Confidentiality and IP Issues Ø Who owns the IP of your BBM algorithm? Ø Confidentiality and IP Issues Ø Who owns the IP of your BBM algorithm? Ø Many hardware and software vendors will not disclose to you the details of their BBM and/or ECC algorithm. Ø Don’t delay your product launch while lawyers execute NDAs. It really happens! © 2008 BPM Microsystems Confidential and Proprietary

Universal BBM for Preprogramming 1. 2. 3. 4. 5. BBR: “Skip Bad Blocks” Partitioning: Universal BBM for Preprogramming 1. 2. 3. 4. 5. BBR: “Skip Bad Blocks” Partitioning: One or more partitions defined. ECCs: Pre-computed in the data pattern. SAP: All Spare Area bytes in the data pattern. FGBF: All unused block formatting or padding (FFh) in the data pattern. 6. Dynamic Metadata: None! Many commercial, open-source, and proprietary BBMs adhere to this. © 2008 BPM Microsystems Confidential and Proprietary

De facto Image File Conventions Ø Flat binary file. 1: 1 mapping to device’s De facto Image File Conventions Ø Flat binary file. 1: 1 mapping to device’s physical blocks, Main+Spare for each page. Ø Contains full page data, all spare area content, including ECCs, needed for board bring-up. Ø Includes all Free Good Block Formatting, even if it’s just blank padding. © 2008 BPM Microsystems Confidential and Proprietary

NAND Drivers & FFS Considerations Ø Open-Source v Ex: Linux JFFS 2, UBI Ø NAND Drivers & FFS Considerations Ø Open-Source v Ex: Linux JFFS 2, UBI Ø Commercial off-the-shelf (COTS) Software v Ex: Flash. FX, Target. FFS, CMX-FFS Ø Hardware Controller + Software v Ex: MSM 7201, OMAP 3530, Databahn+Spectra Ø One-off / Roll-your-own Determine during the design phase preprogramming support for your FFS. © 2008 BPM Microsystems Confidential and Proprietary

BBM Algorithm Plug-ins Ø Generally any BBM algorithm can be combined in the field BBM Algorithm Plug-ins Ø Generally any BBM algorithm can be combined in the field with any Raw NAND device algorithm. v Part number changes are no problem. Ø But beware of “one-off” or “esoteric” BBM schemes! v If it can’t be coded using the defined abstractions, the alternative is to produce a combined BBM+Device algorithm. v Higher development costs v Longer lead times v Can’t change the part number in the field. © 2008 BPM Microsystems Confidential and Proprietary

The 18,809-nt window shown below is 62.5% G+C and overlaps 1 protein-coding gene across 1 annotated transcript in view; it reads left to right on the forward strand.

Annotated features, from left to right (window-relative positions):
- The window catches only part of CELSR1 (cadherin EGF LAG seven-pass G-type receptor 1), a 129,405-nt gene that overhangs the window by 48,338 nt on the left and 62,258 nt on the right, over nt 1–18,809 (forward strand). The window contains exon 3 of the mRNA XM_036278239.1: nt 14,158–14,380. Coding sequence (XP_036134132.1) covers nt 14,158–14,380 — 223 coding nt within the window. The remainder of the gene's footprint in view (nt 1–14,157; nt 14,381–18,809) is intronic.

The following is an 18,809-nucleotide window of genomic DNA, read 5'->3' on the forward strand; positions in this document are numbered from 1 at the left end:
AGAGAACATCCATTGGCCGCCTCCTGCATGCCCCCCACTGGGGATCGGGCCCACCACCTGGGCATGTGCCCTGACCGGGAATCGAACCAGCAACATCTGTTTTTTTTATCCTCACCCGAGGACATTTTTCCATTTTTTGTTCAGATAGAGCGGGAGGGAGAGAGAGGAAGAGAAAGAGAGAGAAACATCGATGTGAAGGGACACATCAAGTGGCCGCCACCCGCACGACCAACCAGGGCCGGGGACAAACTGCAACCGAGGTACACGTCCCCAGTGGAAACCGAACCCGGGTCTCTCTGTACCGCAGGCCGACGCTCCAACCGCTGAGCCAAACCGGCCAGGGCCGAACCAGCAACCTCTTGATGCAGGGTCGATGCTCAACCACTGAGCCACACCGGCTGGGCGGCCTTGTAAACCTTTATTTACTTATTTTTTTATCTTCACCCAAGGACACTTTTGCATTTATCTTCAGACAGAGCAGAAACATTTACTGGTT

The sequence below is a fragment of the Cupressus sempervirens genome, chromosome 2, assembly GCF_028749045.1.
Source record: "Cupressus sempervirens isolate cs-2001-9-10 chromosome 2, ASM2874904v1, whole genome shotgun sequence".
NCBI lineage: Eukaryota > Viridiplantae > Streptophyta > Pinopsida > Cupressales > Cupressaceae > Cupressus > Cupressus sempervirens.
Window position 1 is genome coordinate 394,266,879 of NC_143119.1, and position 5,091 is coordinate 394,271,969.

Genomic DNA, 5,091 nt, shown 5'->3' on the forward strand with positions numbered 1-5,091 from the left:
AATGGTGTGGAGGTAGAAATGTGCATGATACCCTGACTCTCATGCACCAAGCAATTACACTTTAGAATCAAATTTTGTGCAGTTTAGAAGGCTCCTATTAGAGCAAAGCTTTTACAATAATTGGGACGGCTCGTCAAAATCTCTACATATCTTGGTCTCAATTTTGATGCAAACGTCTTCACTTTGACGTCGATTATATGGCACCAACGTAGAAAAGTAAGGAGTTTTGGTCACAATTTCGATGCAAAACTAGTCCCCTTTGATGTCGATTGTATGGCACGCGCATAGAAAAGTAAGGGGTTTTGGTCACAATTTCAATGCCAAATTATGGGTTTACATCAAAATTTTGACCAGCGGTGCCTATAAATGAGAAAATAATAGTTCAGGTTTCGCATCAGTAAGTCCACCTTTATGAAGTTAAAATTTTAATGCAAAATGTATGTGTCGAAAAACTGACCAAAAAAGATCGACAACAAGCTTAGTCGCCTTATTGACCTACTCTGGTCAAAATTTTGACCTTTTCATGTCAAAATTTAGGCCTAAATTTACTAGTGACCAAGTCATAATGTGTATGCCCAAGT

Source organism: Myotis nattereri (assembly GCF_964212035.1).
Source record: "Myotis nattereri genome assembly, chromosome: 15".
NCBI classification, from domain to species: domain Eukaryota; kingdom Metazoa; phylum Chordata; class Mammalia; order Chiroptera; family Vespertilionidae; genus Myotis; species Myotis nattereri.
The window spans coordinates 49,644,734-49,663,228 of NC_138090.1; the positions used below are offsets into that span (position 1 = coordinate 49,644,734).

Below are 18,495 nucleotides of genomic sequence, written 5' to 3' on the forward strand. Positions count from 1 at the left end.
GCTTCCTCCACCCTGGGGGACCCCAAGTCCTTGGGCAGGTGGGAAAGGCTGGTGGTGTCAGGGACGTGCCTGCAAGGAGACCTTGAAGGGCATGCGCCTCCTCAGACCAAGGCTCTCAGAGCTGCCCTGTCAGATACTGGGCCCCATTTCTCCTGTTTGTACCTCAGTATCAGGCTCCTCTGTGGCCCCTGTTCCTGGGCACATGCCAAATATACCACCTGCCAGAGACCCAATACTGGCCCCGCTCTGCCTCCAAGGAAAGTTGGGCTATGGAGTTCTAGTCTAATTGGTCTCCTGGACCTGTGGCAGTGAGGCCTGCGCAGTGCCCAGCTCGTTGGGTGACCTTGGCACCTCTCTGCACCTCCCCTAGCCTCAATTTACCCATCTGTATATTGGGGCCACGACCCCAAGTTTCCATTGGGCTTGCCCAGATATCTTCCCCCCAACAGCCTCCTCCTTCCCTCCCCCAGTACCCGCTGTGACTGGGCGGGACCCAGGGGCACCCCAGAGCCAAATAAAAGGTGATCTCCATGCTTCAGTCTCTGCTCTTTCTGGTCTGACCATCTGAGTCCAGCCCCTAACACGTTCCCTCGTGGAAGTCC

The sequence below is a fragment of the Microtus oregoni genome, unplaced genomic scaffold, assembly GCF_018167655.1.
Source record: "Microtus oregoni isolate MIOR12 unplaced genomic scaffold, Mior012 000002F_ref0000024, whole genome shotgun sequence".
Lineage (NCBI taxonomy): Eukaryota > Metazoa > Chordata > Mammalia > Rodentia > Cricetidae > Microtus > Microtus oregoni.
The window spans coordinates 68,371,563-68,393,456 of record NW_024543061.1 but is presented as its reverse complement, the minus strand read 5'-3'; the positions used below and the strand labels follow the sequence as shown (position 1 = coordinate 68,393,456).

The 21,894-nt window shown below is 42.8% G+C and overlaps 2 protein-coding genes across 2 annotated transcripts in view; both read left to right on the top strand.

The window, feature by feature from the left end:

Bit Error Rate Tolerance for Raw MLC Ø Before MLC, disturbs were a non-issue Bit Error Rate Tolerance for Raw MLC Ø Before MLC, disturbs were a non-issue with factoryfresh devices. Ø Now with MLC, programming a page will corrupt some bits in another page of the same block. Ø Normally this is a verify failure. But with MLC you’ll get 0% yield. Ø The preprogrammer must tolerate a certain number of incorrect bits per page during verify. Ø Specify the BERT in bits per page for your application! © 2008 BPM Microsystems Confidential and Proprietary

Design Tips Ø Fully specify BBM to production: v Six preprogramming elements v BERT Design Tips Ø Fully specify BBM to production: v Six preprogramming elements v BERT for Raw MLC Ø Balance yield vs. waste for bad block allowances. Ø Deliver standard image file. Ø If you are designing an FFS, support the use of “Skip Bad Blocks Compatible” factory preprogramming. FFS vendors can help their customers and increase their product’s adoptability by adhering to this rule! © 2008 BPM Microsystems Confidential and Proprietary

Resources Ø Whitepaper: TODO Ø http: //flashstream. bpmmicro. com Ø http: //www. bpmmicro. com/pdf/FMS Resources Ø Whitepaper: TODO Ø http: //flashstream. bpmmicro. com Ø http: //www. bpmmicro. com/pdf/FMS 2008 White. T 1 BSlides. pdf © 2008 BPM Microsystems Confidential and Proprietary

Questions? © 2008 BPM Microsystems Confidential and Proprietary Questions? © 2008 BPM Microsystems Confidential and Proprietary